The 2020 election is being called one of the most critical elections in a generation. While some may argue that term is used in every election cycle, it’s hard to disagree that the lead up to election day is divisive.
While President of the United States headlines the ballot, Texans will also be casting votes for U.S. Senate, several house races as well as deciding the balance of power in Austin.
On election nights, all results will be posted at 12NewsNow.com/elections.
Below is information you need to know as you prepare to cast your vote.
Key dates for the November 3 general elections
- October 5: Last day to register to vote
- October 13: Early voting begins
- October 23: Last day to apply for ballot by mail
- October 30: Last day of voting early by personal appearance
- Last day to receive ballot by mail – November 3 at 7 p.m. if carrier envelope is not postmarked or November 4 at 5 p.m. if carrier envelope is postmarked by 7 p.m. at the location of the election on Election Day
What to bring to polling locations
You don’t want to get to a polling location and not be ready. There are certain types of ID you need to show before you cast your ballot. We’ve compiled a list of all of the acceptable ID forms here.
What to know about mail-in voting in Texas
Because of the COVID-19 pandemic, there could be a surge in mail-in voting. You have to meet certain criteria to cast your ballot by mail. They are:
- Away from the county of residence on Election Day and during the early voting period
- Sick or disabled
- 65 years of age or older on Election Day
- Confined in jail, but eligible to vote
Chapter one: Biden vs. Trump
Incumbent Republican President Donald Trump goes up against former Vice President and Democratic candidate Joe Biden in the biggest race on the ballot.
In 2016, Trump took Texas by 9 percentage points over Hillary Clinton en route to his White House win.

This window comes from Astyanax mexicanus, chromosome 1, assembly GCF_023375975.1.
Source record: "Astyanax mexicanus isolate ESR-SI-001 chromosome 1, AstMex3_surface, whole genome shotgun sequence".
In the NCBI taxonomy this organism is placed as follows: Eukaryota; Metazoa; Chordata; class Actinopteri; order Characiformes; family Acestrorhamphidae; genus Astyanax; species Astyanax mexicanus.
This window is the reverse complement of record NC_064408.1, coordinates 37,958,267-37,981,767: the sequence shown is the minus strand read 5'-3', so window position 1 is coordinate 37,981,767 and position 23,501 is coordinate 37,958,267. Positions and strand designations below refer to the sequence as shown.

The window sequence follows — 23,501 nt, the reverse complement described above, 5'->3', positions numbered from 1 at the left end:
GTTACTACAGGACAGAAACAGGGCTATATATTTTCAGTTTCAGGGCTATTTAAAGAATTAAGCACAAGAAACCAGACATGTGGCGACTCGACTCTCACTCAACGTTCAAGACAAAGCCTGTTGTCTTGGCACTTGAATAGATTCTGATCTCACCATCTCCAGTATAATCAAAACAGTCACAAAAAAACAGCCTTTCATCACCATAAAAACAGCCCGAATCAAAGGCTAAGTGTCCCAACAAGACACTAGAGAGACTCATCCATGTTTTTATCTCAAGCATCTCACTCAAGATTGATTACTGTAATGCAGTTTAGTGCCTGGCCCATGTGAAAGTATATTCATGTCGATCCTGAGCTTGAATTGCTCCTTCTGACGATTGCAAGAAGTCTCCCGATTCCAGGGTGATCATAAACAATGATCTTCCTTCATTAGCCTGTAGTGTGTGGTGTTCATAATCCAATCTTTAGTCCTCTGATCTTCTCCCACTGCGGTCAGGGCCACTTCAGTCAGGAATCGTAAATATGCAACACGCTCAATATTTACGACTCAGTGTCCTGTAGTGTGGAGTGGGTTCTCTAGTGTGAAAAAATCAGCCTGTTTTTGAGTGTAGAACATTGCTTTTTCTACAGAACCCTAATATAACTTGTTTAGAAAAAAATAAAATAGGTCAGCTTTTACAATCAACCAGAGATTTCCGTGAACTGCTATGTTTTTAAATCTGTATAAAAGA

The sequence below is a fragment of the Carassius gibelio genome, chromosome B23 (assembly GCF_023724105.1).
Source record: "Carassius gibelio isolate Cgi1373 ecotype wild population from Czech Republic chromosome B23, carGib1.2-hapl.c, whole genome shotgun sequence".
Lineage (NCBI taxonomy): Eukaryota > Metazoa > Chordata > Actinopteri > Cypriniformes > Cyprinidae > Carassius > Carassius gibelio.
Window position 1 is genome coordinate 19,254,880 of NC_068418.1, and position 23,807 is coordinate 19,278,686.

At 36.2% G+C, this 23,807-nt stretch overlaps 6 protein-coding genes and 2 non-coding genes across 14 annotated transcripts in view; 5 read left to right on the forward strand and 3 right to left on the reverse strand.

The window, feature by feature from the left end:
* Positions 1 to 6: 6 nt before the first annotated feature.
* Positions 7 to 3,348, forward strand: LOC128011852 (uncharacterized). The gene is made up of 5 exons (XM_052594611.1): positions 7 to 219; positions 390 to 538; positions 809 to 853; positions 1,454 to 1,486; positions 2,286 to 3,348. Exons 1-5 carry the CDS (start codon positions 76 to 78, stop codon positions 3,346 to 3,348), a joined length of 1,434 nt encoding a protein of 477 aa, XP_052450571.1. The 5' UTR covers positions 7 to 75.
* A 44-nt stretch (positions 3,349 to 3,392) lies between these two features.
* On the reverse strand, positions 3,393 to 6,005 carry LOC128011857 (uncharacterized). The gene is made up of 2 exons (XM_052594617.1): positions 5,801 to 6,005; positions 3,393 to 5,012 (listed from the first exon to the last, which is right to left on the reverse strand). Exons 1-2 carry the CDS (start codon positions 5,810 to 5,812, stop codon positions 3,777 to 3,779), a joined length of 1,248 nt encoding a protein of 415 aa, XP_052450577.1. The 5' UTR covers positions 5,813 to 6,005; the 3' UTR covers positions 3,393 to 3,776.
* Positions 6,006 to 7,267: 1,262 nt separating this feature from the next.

Recent polls show that historically red Texas could be a close contest and be a state in play for democrats. Biden and Trump are in a statistical dead-heat, according to July polls by CBS News and Quinnipiac University.
However, an August poll by the Dallas Morning News shows Trump with a 2-point advantage.
The polling has given the Biden campaign confidence, with the former Vice President adding 13 more members to its team in Texas in the final stretch before Election Day. The Biden campaign has also reserved TV ad space across the state.
Trump campaign officials continue to dismiss the notion that Biden will be a serious contender in the Lone Star state.
Pollsters believe Hispanics are the key constituency in Texas, and Hispanic voters across the state lean more towards Biden than Trump by nearly 10%.
““This poll reinforces the fact that Hispanic voters are not monolithic and have a unique perspective on this race,” Texas Hispanic Policy Foundation president Jason Villalba said. “Despite Biden’s nearly 10% lead, neither presidential candidate has yet to completely lock down the Texas Hispanic vote.”
Chapter two: Hegar vs. Cornyn
A democratic outsider is trying to unseat the republican incumbent — something they came up short in doing in 2018.
MJ Hegar, who has never held a political office, sealed the democratic nomination in July to take on Sen. John Cornyn in November.
Cornyn has represented Texas since 2002.
For the democrats, it’s a tweaked playbook from 2018 when sophomore Democratic congressman Beto O’Rourke came up 3 points short in unseating Sen. Ted Cruz. That was one of the closest races in Texas in 40 years.
The Democratic Senatorial Campaign Committee doesn’t want to lose that opportunity again, and have committed at least $1 million to help the Air Force helicopter pilot in her uphill challenge.
This is the first time the committee has made a coordinated investment in a Texas general election.
“This race is a dead heat, and our increased investment reflects how MJ’s campaign and the increasingly competitive climate has put another offensive opportunity on the map,” said DCCC Executive Director Scott Fairchild in a statement to Politico.
Cornyn responded to the DSCC investment, saying, “This is a swamp-driven effort to make Texas kowtow to radical D.C. policies that are bad for our state and hard-working Texas families.”
Cornyn has a stealthy $14 million warchest heading into the November election.
Chapter three: Odom vs. Stephens
Republican David Odom enjoyed a relatively stress-free primary race in March, where he easily won with nearly 92% of the votes. But his fight against incumbent Jefferson Co. Sheriff, democrat Zena Stephens, is expected to be much closer.
Odom, a Marine veteran and retired sergeant with the Nederland Police Dept, told 12News he was humbled by his Super Tuesday victory for the republican nomination.
He will face Stephens, the democrat who was sworn in as the first Black sheriff in Texas in 2017. When she was elected, she was one of only two Black women who held the title of sheriff in the entire country.